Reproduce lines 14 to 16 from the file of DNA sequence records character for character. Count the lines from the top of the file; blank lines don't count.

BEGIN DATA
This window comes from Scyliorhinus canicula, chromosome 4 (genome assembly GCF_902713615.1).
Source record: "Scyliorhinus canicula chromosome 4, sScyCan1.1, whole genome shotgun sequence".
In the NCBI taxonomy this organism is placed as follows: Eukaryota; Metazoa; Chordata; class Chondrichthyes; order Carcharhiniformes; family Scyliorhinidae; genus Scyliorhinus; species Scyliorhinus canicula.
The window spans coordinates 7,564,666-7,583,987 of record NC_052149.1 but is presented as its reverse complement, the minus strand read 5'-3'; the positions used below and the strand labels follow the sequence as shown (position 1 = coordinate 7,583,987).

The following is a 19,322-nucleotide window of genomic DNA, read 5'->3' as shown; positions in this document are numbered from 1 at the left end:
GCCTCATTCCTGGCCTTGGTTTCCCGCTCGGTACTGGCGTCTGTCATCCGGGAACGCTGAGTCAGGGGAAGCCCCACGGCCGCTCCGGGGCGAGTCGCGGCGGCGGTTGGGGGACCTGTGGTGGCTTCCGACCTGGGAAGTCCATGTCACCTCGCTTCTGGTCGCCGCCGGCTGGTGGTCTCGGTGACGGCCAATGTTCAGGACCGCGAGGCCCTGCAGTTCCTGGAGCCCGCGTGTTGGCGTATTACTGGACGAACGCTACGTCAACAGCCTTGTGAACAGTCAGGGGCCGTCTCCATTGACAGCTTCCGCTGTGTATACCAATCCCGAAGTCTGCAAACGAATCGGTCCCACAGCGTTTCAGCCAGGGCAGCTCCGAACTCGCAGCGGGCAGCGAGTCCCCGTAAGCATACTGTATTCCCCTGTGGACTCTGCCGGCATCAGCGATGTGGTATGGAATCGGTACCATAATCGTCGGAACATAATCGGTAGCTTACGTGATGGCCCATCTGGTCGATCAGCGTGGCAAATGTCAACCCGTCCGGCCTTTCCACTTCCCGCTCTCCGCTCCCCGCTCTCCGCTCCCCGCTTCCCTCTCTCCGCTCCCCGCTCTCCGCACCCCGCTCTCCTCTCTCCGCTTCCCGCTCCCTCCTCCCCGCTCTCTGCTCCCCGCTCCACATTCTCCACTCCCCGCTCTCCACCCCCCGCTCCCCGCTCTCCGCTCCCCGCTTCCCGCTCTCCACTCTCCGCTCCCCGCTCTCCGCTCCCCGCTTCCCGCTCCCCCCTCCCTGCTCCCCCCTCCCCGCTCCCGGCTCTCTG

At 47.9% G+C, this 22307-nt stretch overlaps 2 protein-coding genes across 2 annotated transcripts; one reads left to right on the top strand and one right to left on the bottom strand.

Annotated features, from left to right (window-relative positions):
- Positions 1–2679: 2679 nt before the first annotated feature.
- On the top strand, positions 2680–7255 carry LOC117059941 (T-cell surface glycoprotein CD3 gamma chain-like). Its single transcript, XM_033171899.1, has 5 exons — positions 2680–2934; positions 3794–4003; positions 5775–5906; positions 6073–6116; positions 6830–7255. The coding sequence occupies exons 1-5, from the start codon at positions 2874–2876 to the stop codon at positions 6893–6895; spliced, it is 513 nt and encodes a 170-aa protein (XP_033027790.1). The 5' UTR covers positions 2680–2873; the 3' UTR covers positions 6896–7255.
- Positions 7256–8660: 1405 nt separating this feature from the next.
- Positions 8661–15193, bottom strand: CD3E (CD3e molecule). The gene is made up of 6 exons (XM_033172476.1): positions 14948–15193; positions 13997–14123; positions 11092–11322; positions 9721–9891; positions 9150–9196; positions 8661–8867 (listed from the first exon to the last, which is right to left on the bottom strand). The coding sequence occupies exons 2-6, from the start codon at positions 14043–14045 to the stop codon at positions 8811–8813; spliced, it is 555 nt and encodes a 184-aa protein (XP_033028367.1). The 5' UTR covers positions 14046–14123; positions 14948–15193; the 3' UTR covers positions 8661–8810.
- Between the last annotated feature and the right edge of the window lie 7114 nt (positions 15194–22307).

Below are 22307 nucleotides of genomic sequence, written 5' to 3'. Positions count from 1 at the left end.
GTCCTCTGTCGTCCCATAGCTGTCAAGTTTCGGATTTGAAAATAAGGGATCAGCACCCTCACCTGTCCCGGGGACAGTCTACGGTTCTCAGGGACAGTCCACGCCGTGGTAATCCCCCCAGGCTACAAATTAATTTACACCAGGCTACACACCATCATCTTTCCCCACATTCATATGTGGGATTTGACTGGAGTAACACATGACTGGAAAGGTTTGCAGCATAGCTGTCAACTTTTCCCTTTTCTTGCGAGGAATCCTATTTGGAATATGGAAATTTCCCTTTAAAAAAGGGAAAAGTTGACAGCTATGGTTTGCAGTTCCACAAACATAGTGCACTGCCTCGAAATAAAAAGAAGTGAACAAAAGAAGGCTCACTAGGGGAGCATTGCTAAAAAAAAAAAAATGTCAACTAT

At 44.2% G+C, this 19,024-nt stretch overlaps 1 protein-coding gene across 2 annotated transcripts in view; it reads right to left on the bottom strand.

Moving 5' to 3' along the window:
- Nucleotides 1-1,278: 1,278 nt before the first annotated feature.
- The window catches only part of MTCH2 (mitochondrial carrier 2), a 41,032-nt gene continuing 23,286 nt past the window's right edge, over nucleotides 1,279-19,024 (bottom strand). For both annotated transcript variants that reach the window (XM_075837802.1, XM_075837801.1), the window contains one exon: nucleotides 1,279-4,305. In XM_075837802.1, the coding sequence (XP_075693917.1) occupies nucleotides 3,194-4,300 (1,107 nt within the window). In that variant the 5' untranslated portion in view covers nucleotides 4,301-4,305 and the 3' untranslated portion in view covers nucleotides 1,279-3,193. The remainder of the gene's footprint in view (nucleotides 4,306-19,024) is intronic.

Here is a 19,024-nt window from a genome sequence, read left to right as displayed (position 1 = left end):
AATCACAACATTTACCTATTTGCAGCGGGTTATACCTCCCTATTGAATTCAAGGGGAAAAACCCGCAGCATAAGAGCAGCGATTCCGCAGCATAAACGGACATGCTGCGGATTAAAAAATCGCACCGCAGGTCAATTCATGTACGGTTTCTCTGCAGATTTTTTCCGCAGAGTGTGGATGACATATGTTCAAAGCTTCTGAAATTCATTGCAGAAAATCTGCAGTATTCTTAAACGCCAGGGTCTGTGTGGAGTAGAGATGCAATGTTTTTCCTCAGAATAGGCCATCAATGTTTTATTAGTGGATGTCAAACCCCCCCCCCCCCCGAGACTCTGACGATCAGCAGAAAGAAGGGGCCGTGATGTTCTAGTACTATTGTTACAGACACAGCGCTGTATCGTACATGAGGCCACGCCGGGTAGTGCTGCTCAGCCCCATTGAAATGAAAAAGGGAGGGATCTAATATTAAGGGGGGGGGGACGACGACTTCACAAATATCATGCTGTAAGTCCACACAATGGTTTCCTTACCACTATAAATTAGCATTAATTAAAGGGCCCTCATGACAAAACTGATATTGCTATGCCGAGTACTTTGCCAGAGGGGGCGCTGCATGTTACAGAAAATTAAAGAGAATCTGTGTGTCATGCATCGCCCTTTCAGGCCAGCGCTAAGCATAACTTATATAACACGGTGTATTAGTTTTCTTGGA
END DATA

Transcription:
Below are 22307 nucleotides of genomic sequence, written 5' to 3'. Positions count from 1 at the left end.
GTCCTCTGTCGTCCCATAGCTGTCAAGTTTCGGATTTGAAAATAAGGGATCAGCACCCTCACCTGTCCCGGGGACAGTCTACGGTTCTCAGGGACAGTCCACGCCGTGGTAATCCCCCCAGGCTACAAATTAATTTACACCAGGCTACACACCATCATCTTTCCCCACATTCATATGTGGGATTTGACTGGAGTAACACATGACTGGAAAGGTTTGCAGCATAGCTGTCAACTTTTCCCTTTTCTTGCGAGGAATCCTATTTGGAATATGGAAATTTCCCTTTAAAAAAGGGAAAAGTTGACAGCTATGGTTTGCAGTTCCACAAACATAGTGCACTGCCTCGAAATAAAAAGAAGTGAACAAAAGAAGGCTCACTAGGGGAGCATTGCTAAAAAAAAAAAAATGTCAACTAT

At 44.2% G+C, this 19,024-nt stretch overlaps 1 protein-coding gene across 2 annotated transcripts in view; it reads right to left on the bottom strand.